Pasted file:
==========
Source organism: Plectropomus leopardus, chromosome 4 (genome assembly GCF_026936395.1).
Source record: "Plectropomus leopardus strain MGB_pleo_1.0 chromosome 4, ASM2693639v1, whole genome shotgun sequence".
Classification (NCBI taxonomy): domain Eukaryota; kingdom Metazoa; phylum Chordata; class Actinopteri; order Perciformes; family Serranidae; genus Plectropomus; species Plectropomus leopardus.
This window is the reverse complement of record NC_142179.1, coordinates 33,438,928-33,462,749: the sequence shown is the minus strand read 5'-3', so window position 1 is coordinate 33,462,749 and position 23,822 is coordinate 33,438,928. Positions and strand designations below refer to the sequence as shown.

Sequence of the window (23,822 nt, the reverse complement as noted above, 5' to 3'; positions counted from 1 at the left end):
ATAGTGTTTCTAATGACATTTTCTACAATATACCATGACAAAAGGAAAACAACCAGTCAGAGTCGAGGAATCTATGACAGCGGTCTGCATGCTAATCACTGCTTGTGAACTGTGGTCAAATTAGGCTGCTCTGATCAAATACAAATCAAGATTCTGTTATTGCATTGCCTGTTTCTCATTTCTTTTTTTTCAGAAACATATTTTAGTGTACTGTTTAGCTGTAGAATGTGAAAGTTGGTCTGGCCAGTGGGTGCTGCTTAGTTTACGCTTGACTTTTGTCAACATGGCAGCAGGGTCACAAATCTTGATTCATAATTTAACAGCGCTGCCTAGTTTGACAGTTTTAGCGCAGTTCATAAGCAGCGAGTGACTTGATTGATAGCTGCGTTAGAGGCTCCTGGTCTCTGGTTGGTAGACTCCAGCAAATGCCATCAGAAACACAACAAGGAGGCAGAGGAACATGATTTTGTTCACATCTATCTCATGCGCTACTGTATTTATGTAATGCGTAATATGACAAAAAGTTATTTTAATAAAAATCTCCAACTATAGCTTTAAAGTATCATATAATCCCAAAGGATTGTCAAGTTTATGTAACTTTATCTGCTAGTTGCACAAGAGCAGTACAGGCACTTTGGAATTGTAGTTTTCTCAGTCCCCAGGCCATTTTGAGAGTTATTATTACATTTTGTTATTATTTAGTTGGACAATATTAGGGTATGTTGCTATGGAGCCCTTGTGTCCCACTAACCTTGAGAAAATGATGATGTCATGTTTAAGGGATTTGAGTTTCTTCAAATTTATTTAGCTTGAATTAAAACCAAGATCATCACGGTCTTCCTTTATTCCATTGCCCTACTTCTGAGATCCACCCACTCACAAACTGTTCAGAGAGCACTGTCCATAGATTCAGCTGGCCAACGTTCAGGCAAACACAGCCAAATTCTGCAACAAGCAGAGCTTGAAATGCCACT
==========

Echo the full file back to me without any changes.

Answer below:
Source organism: Plectropomus leopardus, chromosome 4 (genome assembly GCF_026936395.1).
Source record: "Plectropomus leopardus strain MGB_pleo_1.0 chromosome 4, ASM2693639v1, whole genome shotgun sequence".
Classification (NCBI taxonomy): domain Eukaryota; kingdom Metazoa; phylum Chordata; class Actinopteri; order Perciformes; family Serranidae; genus Plectropomus; species Plectropomus leopardus.
This window is the reverse complement of record NC_142179.1, coordinates 33,438,928-33,462,749: the sequence shown is the minus strand read 5'-3', so window position 1 is coordinate 33,462,749 and position 23,822 is coordinate 33,438,928. Positions and strand designations below refer to the sequence as shown.

Sequence of the window (23,822 nt, the reverse complement as noted above, 5' to 3'; positions counted from 1 at the left end):
ATAGTGTTTCTAATGACATTTTCTACAATATACCATGACAAAAGGAAAACAACCAGTCAGAGTCGAGGAATCTATGACAGCGGTCTGCATGCTAATCACTGCTTGTGAACTGTGGTCAAATTAGGCTGCTCTGATCAAATACAAATCAAGATTCTGTTATTGCATTGCCTGTTTCTCATTTCTTTTTTTTCAGAAACATATTTTAGTGTACTGTTTAGCTGTAGAATGTGAAAGTTGGTCTGGCCAGTGGGTGCTGCTTAGTTTACGCTTGACTTTTGTCAACATGGCAGCAGGGTCACAAATCTTGATTCATAATTTAACAGCGCTGCCTAGTTTGACAGTTTTAGCGCAGTTCATAAGCAGCGAGTGACTTGATTGATAGCTGCGTTAGAGGCTCCTGGTCTCTGGTTGGTAGACTCCAGCAAATGCCATCAGAAACACAACAAGGAGGCAGAGGAACATGATTTTGTTCACATCTATCTCATGCGCTACTGTATTTATGTAATGCGTAATATGACAAAAAGTTATTTTAATAAAAATCTCCAACTATAGCTTTAAAGTATCATATAATCCCAAAGGATTGTCAAGTTTATGTAACTTTATCTGCTAGTTGCACAAGAGCAGTACAGGCACTTTGGAATTGTAGTTTTCTCAGTCCCCAGGCCATTTTGAGAGTTATTATTACATTTTGTTATTATTTAGTTGGACAATATTAGGGTATGTTGCTATGGAGCCCTTGTGTCCCACTAACCTTGAGAAAATGATGATGTCATGTTTAAGGGATTTGAGTTTCTTCAAATTTATTTAGCTTGAATTAAAACCAAGATCATCACGGTCTTCCTTTATTCCATTGCCCTACTTCTGAGATCCACCCACTCACAAACTGTTCAGAGAGCACTGTCCATAGATTCAGCTGGCCAACGTTCAGGCAAACACAGCCAAATTCTGCAACAAGCAGAGCTTGAAATGCCACT